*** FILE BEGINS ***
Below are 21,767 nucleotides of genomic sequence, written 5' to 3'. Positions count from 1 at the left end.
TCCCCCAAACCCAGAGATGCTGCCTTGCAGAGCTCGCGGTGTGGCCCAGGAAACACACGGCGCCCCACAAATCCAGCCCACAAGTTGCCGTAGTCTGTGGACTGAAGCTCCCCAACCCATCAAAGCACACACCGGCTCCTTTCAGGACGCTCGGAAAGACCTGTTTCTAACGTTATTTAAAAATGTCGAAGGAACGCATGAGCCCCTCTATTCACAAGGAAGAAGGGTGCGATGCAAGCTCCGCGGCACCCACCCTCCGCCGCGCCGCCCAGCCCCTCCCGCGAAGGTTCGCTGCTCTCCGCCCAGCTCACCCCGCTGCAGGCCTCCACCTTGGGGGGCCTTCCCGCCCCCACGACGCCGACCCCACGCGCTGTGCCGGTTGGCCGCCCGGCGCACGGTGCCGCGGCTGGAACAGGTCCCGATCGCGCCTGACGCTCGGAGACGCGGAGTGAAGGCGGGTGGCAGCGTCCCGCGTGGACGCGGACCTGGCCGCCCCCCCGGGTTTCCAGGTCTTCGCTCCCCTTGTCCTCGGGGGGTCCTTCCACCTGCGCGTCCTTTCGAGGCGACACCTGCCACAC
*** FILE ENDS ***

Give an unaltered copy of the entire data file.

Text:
Below are 21,767 nucleotides of genomic sequence, written 5' to 3'. Positions count from 1 at the left end.
TCCCCCAAACCCAGAGATGCTGCCTTGCAGAGCTCGCGGTGTGGCCCAGGAAACACACGGCGCCCCACAAATCCAGCCCACAAGTTGCCGTAGTCTGTGGACTGAAGCTCCCCAACCCATCAAAGCACACACCGGCTCCTTTCAGGACGCTCGGAAAGACCTGTTTCTAACGTTATTTAAAAATGTCGAAGGAACGCATGAGCCCCTCTATTCACAAGGAAGAAGGGTGCGATGCAAGCTCCGCGGCACCCACCCTCCGCCGCGCCGCCCAGCCCCTCCCGCGAAGGTTCGCTGCTCTCCGCCCAGCTCACCCCGCTGCAGGCCTCCACCTTGGGGGGCCTTCCCGCCCCCACGACGCCGACCCCACGCGCTGTGCCGGTTGGCCGCCCGGCGCACGGTGCCGCGGCTGGAACAGGTCCCGATCGCGCCTGACGCTCGGAGACGCGGAGTGAAGGCGGGTGGCAGCGTCCCGCGTGGACGCGGACCTGGCCGCCCCCCCGGGTTTCCAGGTCTTCGCTCCCCTTGTCCTCGGGGGGTCCTTCCACCTGCGCGTCCTTTCGAGGCGACACCTGCCACAC